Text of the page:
A young Afro-Colombian boy plays in a community of displaced people
near the Pacific coast. The Afro-Colombians are among those of of
particular concern to UNHCR.
UNHCR / Boris Heger / July 2010
BOGOTÁ, Colombia, August 25 (UNHCR) – Last month, UNHCR Web Editor Leo Dobbs travelled to South America for a first-hand look at some of the refugee agency's work in Colombia and neighbouring Ecuador. The two countries are linked by Colombia's decades-long conflict, which has forced millions of civilians to flee their homes and seek shelter in other parts of their country or in neighbouring states such as Venezuela and Ecuador. In Bogotá, Dobbs spoke with UNHCR Representative to Colombia Terry Morel, a qualified lawyer and social worker, about the work carried out by her staff and the challenges they face in the agency's largest operation in the Western Hemisphere. Excerpts from the interview:
Tell us about the main issues in Colombia
It's worth highlighting why we are here in Colombia, because it's not a typical refugee operation. It's basically about internally displaced persons, but we do have a small refugee group – 204 refugees and 149 asylum-seekers. The government takes responsibility for refugee status determination, but we are here to assist and support refugees as required and we work closely with the Catholic Church – the Pastoral Social, a key partner for UNHCR.
In terms of internally displaced people, according to government statistics Colombia has some 3.4 million since registration began in 1997. There are a number of challenges, not least the lack of visibility and awareness of the situation in Colombia, so people overseas are unaware of the difficulties that internally displaced people are facing. Whilst it's true that the security situation has improved, this does not mean displacement has ended, rather the nature of the conflict has evolved. It has moved more to border areas and some of the central zones. We can see a spillover effect [of violence] in the border areas into Ecuador and Venezuela.
The illegal armed actors involved also appear to be changing. Before, we had the guerrillas, paramilitary groups and drug trafficking gangs. Following an agreement between paramilitary groups and the government [in 2006], the paramilitary groups and some members of the guerrilla groups began benefitting from demobilization schemes. But over the past year or two we've seen a worrying increase in what the government calls criminal armed groups . . . It's not clear if these are linked to earlier paramilitary groups. The government states that there is a clear distinction, but in some cases people say the groups are the same paramilitaries using new names. This is important for the registration of internally displaced people, because there is a tendency to reject those who are not displaced due to threats from traditional illegal armed groups.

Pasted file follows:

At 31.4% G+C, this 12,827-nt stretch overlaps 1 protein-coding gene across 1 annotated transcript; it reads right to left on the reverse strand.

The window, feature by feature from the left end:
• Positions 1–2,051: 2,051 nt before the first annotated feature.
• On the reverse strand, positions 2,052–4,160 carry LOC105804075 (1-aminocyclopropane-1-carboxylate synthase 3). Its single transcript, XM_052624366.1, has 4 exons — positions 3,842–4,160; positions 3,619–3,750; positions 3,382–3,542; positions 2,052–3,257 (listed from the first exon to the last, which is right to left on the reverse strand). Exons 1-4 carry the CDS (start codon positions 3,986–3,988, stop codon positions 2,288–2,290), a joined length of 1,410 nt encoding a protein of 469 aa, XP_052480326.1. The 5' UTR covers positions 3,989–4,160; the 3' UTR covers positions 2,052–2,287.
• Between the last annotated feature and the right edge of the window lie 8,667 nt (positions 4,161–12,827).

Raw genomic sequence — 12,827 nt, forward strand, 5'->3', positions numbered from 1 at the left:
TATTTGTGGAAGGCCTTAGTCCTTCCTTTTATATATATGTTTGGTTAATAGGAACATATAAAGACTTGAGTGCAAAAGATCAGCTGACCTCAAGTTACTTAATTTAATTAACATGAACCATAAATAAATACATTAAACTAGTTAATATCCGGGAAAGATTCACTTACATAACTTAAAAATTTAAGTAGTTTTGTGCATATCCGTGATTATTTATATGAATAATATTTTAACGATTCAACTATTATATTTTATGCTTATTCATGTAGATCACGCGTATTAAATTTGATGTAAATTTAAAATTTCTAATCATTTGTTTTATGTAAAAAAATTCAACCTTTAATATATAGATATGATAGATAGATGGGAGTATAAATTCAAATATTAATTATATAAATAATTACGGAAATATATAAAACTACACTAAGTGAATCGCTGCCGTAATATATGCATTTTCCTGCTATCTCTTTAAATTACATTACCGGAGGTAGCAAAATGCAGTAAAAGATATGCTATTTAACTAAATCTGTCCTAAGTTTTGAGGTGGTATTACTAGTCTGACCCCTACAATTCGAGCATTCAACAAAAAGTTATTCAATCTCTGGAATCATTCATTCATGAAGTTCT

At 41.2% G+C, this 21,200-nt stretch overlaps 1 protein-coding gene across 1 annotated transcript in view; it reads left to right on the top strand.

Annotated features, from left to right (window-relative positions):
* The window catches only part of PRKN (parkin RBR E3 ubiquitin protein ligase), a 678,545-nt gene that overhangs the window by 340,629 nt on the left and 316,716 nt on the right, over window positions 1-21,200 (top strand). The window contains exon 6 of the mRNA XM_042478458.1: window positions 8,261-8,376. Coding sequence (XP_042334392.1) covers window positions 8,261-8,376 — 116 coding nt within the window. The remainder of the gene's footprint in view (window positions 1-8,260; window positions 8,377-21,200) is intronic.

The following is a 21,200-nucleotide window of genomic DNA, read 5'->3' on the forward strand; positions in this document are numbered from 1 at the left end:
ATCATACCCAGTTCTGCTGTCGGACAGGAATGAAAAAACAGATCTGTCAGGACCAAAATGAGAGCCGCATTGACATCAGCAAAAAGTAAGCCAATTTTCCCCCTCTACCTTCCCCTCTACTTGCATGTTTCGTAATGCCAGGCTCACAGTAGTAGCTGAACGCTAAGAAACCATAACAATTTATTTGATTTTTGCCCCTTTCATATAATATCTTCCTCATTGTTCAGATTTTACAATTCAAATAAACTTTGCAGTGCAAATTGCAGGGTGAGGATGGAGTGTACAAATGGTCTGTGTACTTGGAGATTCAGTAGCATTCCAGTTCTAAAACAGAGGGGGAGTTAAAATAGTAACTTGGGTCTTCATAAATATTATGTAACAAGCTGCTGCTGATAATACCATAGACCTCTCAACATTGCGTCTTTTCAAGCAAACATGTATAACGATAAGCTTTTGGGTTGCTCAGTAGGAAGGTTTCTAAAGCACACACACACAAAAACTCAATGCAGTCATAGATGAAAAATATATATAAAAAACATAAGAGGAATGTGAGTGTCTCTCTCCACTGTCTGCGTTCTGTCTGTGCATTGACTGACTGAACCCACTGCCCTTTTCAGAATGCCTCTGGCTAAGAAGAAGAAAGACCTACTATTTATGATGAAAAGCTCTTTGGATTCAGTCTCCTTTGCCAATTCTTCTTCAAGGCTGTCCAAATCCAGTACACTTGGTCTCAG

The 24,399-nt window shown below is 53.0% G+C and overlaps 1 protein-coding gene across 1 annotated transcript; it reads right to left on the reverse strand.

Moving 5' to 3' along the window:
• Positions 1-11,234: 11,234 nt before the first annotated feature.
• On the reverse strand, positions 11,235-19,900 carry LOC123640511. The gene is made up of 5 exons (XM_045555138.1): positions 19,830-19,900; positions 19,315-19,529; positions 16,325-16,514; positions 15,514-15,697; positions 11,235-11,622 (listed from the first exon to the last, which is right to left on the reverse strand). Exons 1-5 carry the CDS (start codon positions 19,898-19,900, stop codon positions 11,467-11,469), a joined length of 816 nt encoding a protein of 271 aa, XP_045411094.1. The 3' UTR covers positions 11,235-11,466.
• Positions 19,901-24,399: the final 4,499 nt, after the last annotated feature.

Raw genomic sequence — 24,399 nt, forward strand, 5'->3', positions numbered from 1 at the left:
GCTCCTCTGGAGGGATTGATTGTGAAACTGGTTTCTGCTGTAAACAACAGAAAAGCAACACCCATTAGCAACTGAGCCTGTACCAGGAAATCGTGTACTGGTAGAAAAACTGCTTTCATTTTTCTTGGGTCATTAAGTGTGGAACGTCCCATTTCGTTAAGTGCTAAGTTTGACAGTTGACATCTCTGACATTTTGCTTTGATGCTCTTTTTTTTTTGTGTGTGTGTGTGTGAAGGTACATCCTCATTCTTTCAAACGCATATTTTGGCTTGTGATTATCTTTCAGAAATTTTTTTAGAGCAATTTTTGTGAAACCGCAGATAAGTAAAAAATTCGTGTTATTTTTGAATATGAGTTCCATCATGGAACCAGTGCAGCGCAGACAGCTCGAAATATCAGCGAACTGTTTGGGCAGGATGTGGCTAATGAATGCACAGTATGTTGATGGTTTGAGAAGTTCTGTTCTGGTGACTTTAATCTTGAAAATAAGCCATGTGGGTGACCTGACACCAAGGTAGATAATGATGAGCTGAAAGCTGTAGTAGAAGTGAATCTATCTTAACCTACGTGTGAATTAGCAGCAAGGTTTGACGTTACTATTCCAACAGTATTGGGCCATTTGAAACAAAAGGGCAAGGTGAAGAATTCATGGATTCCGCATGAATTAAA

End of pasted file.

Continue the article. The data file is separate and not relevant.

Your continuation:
So what is UNHCR's main focus?
Our three main priorities in the coming years are prevention, protection and solutions. Our thematic priorities are cross-cutting and include public policy, registration of displaced people, a differential approach and land, which is critical to finding a way forward for the displaced as one outcome of the conflict has been the illegal transfer of land and property. In terms of solutions, the government has a programme around return, but it doesn't necessarily meet the expectations of many IDPs [internally displaced people]. Surveys indicate that only a small number of the displaced are interested in returning. This is a concern and therefore we need to look more closely at relocation schemes and local integration options. We know that a lot of young people may not wish to go back. This is normal as time passes and their expectations change. We have to look at facilitating solutions in the urban context, which is particularly complex given the range of needs and because many IDPS are squatters. So we work closely with the local authorities and civil institutions.
What presence does UNHCR have in Colombia?
To support our strategy of prevention, we've recently increased the number of offices. We've opened a couple more in the deep field, so we now have 13 offices in the field plus Bogotá. We have about 160 staff across the country.
Having so many offices suggests the challenges are widespread
Yes, and it also reflects the geographical reality of Colombia. Violence is more intense along the borders, the Pacific coast and some of the central areas. With more than 3 million displaced and no camps, people are very dispersed and we have urban and rural IDPs populations. So it makes for a complicated operation. There are offices in large cities like Medellin and Barranquilla. In urban areas, the displaced are living on illegal land in poor neighbourhoods with the host communities. Displacement does not necessarily lead to safety and security, as there is violence in the urban areas due to the presence of illegal armed groups. In addition to persecuting some individuals, some of the illegal actors try to impose social control and threaten drug takers, sex workers, those believed to have HIV. The result is inter-urban displacement.